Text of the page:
Charge distribution and stability in electret materials

Anders Thyssen

    Research output: Book/ReportPh.D. thesis

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    The objective of the work presented in this Ph.D. thesis is to give a broader understanding of which key parameters influence the charge stability of polymer electrets, and how the electrical charges are distributed. This has been achieved using polypropylene as an electret polymer model system.
    Theoretical considerations have been made concerning the effect, of the size of the crystalline areas known as spherulites and the degree of crystallinity, on the charge retention. The considerations showed that small spherulites and a high degree of crystallinity is favouring a high charge retention. This was also showed experimentally where the size of the spherulites was controlled through different cooling methods, and the degree of crystallinity was controlled by mixing atactic-polypropylene (a-PP) and isotactic-polypropylene (i-PP). The reason why the crystallinity have been controlled by mixing a-PP and i-PP, is because the charge retention is extremely sensitive to the sample preparation. This was seen in regard to the thermal history of the samples and the influence of micron and nano size particles in the polymer electret.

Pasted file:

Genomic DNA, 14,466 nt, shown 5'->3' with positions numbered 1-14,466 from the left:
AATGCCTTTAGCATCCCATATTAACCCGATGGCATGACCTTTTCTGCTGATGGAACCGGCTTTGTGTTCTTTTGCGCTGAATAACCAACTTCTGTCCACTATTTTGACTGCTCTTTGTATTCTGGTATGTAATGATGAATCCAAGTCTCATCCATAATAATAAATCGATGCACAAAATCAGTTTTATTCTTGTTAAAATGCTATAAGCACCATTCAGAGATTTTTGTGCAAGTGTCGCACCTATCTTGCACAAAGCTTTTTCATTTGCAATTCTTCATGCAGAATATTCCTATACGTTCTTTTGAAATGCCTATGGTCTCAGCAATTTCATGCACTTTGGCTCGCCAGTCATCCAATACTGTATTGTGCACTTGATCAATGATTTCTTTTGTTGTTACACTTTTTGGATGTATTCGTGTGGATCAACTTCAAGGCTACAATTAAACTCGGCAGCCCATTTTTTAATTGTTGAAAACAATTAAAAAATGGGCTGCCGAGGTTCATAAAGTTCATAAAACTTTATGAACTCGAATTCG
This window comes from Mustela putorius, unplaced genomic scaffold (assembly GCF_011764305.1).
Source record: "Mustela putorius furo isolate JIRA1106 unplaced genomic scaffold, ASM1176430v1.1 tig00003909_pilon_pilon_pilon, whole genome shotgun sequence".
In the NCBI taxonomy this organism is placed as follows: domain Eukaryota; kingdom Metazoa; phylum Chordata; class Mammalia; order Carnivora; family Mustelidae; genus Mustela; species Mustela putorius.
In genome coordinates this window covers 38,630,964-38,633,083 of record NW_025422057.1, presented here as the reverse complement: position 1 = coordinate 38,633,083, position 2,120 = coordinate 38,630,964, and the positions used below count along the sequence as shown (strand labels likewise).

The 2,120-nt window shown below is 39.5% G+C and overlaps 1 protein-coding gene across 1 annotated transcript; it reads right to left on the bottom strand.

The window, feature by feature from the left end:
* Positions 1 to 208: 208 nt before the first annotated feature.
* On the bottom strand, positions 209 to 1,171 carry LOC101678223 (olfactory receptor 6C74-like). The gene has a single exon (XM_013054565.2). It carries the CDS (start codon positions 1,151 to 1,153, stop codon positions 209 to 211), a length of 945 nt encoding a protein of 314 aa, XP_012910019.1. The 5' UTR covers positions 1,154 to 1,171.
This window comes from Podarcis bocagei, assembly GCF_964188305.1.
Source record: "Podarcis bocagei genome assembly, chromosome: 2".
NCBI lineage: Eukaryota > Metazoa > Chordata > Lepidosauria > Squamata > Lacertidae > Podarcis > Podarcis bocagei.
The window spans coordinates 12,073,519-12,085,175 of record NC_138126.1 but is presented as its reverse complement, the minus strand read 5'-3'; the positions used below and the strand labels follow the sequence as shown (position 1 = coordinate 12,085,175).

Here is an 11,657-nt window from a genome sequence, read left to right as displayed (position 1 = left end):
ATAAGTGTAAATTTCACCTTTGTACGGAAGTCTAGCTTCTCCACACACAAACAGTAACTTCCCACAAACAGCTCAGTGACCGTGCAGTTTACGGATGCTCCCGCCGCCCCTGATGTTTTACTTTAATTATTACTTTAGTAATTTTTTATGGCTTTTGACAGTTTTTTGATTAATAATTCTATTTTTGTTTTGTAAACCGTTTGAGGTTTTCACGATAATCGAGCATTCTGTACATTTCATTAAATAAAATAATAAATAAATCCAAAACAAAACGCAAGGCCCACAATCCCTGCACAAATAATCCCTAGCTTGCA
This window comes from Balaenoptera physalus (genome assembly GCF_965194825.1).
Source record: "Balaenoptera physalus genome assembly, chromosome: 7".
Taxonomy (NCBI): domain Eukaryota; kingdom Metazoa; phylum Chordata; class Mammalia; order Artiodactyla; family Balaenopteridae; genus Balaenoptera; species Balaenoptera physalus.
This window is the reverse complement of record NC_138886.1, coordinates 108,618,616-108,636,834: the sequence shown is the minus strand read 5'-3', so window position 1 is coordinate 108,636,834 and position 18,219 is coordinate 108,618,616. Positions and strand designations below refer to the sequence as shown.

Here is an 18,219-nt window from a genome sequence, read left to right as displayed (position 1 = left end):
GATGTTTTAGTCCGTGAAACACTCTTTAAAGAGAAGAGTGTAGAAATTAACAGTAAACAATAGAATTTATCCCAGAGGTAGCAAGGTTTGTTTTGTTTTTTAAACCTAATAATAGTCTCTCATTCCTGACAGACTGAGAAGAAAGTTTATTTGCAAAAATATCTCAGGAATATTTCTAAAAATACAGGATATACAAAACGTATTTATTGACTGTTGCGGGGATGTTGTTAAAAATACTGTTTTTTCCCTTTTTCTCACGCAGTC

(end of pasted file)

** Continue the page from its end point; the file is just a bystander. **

Through adding micron and nano size calcium carbonate and aluminium oxide particles in the polymer matrix is was seen that the charge retention could be enhance compared to samples with no particles. However, these results also showed that the thermal history for the samples played an equivalent importance role regarding the charge retention.
    The morphology of the spherulites at the surface was visualised after a selective etch through scanning electron microscopy. The selective etch was to enhance the contrast between the amorphous and crystalline regions. Spherulites in three different size interval was seen, 50 μm to 100 μm, 3 μm to 7 μm, and 0.7 μm to 1.5 μm respectively.
    By means of kinetic rate theory the discharge behaviour could be explained for polypropylene when thermally stimulated. This resulted in the determination of several activation energies, which could be used for describing the discharging seen at isothermal conditions. This theory is a powerful tool of predicting the lifetime of an electret at various thermal conditions.
    Through the experimental obtained release currents, for different polypropylene samples, the critical temperature was determined from the largest current peak. If an electret is to avoid significant discharging it should be kept well below its critical temperate.
    Original languageEnglish
    PublisherDTU Nanotech
    Number of pages148
    Publication statusPublished - 2016

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